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Faith

Faith

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Marlon Furtado

Often when I get home after church, I’ll plop on the couch, turn on the TV for background noise, and work on another blog. I enjoy watching golf, which is so slow and quiet. On the far other extreme, I also like to watch car races. It may seem odd, but there is something relaxing about the deep throats of those cars as they barrel around the track.

When I was in college, I worked at a plywood mill some distance away. As I drove my Plymouth Fury to work one evening, I decided to see how fast it could go on the long straight stretch of road. When I approached 100 miles per hour, the car started to shake, and I quickly backed off the accelerator. Scared me to death. It was the last time I tried that! I can’t imagine the nerves of steel it must take to drive over 200 miles per hour while trailing another car by only inches. Continue reading

Marlon Furtado

The Bible is full of stories of real people who faced real challenges. One such account is that of a young Jewish girl named Esther. After her parents died she was raised by her cousin, Mordecai [more-dah-kye]. She lived in the Persian capital city of Susa about 500 years before Christ. Hers is a remarkable story of God’s intervention, mixed with her winsomeness and boldness.

At a state party, King Xerxes (some versions use his other name – Ahasuerus),became furious with his queen and, with a wave of his hand, deposed her. His advisors suggested he hold something like a Miss Universe pageant to select a new queen. Liking this idea, he ordered all the attractive young unmarried women throughout his empire to be brought to his palace. Esther is among those rounded up for the competition.

I’m assuming Esther was looking forward to marrying a Jewish man some day and raising a family. All of a sudden, these plans were dashed. If she didn’t become the queen, all her future held was a single life surrounded by other women in the king’s harem. Continue reading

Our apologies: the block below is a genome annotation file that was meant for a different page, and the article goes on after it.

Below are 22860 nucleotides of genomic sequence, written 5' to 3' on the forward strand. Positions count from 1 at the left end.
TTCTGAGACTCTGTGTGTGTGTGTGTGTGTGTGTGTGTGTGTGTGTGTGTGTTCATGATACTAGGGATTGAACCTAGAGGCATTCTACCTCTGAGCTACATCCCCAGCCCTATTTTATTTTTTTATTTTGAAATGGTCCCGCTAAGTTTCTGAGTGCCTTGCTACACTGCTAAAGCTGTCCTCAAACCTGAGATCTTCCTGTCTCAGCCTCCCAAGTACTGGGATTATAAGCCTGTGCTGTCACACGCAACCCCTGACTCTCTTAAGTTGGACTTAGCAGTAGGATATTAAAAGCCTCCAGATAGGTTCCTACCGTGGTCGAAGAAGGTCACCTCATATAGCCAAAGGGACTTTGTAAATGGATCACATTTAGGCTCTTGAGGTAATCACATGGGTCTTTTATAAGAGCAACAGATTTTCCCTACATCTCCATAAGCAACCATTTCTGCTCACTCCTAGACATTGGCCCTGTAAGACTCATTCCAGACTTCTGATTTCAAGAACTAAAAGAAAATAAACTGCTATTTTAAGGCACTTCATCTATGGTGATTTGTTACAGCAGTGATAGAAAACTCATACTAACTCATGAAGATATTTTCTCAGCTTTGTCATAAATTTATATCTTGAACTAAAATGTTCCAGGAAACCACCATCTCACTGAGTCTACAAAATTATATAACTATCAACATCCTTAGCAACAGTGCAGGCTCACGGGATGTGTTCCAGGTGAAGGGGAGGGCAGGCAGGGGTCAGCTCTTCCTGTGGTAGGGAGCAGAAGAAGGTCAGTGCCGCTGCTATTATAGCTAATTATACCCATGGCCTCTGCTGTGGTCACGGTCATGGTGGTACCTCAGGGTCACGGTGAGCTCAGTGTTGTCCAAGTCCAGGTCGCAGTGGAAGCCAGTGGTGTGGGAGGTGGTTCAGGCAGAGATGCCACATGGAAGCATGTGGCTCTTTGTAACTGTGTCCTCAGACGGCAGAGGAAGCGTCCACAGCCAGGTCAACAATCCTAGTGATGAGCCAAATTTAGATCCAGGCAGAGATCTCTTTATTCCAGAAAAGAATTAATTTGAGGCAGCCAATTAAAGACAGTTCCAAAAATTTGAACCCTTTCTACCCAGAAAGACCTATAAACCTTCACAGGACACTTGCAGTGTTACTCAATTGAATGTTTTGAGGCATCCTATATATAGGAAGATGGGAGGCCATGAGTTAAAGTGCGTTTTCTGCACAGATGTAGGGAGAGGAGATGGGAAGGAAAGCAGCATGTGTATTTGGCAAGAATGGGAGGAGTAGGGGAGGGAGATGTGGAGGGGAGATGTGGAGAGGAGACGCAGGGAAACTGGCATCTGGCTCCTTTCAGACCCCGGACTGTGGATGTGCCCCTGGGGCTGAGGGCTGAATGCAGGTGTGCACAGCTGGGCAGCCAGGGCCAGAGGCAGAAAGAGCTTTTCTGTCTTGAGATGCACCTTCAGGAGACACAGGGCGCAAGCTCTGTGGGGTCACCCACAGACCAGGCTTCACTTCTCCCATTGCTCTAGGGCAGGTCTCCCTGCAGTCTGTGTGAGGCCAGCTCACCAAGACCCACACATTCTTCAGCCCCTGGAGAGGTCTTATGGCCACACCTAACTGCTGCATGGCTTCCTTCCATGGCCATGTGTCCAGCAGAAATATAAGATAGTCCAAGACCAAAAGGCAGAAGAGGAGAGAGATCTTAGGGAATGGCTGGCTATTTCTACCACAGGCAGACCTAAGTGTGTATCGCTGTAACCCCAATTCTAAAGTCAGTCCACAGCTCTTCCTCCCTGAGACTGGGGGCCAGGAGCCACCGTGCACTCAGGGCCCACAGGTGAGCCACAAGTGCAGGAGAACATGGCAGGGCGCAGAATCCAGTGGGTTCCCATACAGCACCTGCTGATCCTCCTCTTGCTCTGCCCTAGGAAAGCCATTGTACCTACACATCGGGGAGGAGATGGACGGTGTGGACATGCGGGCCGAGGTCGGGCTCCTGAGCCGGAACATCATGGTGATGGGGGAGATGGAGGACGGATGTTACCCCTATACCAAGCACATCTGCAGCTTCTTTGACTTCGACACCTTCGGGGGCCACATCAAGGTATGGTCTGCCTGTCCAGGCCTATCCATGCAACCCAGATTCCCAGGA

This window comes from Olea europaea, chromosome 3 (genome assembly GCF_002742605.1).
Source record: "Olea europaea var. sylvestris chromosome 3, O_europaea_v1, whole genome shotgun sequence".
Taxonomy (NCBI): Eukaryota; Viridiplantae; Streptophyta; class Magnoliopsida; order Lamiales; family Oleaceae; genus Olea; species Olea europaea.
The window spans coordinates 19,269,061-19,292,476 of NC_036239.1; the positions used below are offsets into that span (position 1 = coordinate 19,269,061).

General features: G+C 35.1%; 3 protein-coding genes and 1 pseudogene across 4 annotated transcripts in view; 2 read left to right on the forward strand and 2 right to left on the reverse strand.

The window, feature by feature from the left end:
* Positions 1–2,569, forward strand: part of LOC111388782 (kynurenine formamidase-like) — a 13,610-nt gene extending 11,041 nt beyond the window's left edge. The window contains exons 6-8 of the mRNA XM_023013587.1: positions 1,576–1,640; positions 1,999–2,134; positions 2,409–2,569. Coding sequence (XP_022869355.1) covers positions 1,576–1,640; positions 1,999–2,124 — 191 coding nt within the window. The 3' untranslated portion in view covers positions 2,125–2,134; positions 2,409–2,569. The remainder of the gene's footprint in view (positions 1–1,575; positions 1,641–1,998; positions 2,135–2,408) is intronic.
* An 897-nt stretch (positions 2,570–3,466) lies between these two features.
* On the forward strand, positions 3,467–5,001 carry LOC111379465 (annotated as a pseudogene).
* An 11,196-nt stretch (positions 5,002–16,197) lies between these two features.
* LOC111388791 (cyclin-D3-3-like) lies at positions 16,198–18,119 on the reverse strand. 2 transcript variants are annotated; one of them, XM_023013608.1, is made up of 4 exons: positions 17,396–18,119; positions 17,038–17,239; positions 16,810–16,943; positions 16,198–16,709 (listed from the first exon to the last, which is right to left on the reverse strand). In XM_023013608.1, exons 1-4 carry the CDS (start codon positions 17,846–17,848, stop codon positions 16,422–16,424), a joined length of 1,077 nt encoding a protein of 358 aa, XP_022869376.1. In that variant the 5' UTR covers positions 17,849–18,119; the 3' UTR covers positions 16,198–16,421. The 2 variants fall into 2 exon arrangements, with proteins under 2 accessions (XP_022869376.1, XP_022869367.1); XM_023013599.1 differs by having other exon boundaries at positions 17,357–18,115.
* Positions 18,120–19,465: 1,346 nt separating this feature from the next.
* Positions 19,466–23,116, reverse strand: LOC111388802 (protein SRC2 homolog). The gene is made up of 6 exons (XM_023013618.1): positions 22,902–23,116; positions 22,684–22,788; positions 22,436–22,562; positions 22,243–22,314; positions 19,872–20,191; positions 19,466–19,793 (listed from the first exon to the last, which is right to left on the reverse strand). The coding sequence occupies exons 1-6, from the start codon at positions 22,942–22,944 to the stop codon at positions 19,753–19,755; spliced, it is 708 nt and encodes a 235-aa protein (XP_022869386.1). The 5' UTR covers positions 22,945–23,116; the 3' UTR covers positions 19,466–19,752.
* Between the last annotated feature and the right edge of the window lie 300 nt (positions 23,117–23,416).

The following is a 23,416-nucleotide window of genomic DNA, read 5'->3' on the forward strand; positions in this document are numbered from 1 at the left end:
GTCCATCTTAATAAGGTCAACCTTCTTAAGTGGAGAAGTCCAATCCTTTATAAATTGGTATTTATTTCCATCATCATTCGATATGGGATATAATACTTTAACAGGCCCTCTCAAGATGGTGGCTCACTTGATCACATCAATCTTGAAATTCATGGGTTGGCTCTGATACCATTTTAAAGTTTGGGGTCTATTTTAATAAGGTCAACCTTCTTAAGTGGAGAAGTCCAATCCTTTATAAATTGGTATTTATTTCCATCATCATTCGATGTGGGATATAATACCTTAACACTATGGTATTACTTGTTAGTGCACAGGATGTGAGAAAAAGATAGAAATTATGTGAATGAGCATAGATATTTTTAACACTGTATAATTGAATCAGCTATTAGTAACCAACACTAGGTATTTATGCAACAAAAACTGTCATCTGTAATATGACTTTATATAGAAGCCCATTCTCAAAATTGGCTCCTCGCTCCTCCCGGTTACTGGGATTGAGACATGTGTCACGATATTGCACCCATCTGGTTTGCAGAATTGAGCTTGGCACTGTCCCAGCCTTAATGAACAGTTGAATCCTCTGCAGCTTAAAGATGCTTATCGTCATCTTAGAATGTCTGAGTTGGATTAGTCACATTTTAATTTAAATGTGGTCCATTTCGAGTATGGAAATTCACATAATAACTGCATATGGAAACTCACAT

Marlon Furtado

The Bible is full of stories of real people who faced real challenges. One such account is that of a young Jewish girl named Esther. After her parents died she was raised by her cousin, Mordecai [more-dah-kye]. She lived in the Persian capital city of Susa about 500 years before Christ. Hers is a remarkable story of God’s intervention, mixed with her winsomeness and boldness.

At a state party, King Xerxes (some versions use his other name – Ahasuerus),became furious with his queen and, with a wave of his hand, deposed her. His advisors suggested he hold something like a Miss Universe pageant to select a new queen. Liking this idea, he ordered all the attractive young unmarried women throughout his empire to be brought to his palace. Esther is among those rounded up for the competition. Continue reading

Marlon Furtado

Have you ever wished you could attend a Bible conference in which Jesus is the keynote speaker? Can you imagine sitting in the front row as He explains the Scriptures? This awesome privilege was experienced by two men, not in a modern convention center, but on a dusty road outside of Jerusalem. You can read about their exclusive Bible class in Luke 24.

The men were walking back home to Emmaus [I pronounce it ee-may’-us]. They had been in Jerusalem to see Jesus, the young rabbi whom they were sure was the long-awaited Jewish Messiah. They expected Him to overthrow all the wicked kingdoms of the world and replace them with His kingdom of righteousness and justice. But all their dreams died two days earlier, on Friday, when they saw Jesus bloodied, beaten and crucified. Now that their leader was dead, there was no longer any reason to stay in Jerusalem. They had never felt so discouraged and depressed. The seven-mile journey home seemed like a million miles, and their feet never felt so heavy. Continue reading

Easter is one of the most significant Christian holy days. What occurred on this day defines and distinguishes the Christian faith from all others. As Roman 1:4 affirms, “Through the Spirit of holiness Jesus was declared with power to be the Son of God by His resurrection from the dead: Jesus Christ our Lord!”

At Easter, we remember not only the great sacrifice of Jesus on the cross but especially that through His triumph over the power of sin and death we can have eternal life. Across the centuries of American history, our public leaders have reminded us of the importance of Easter. Continue reading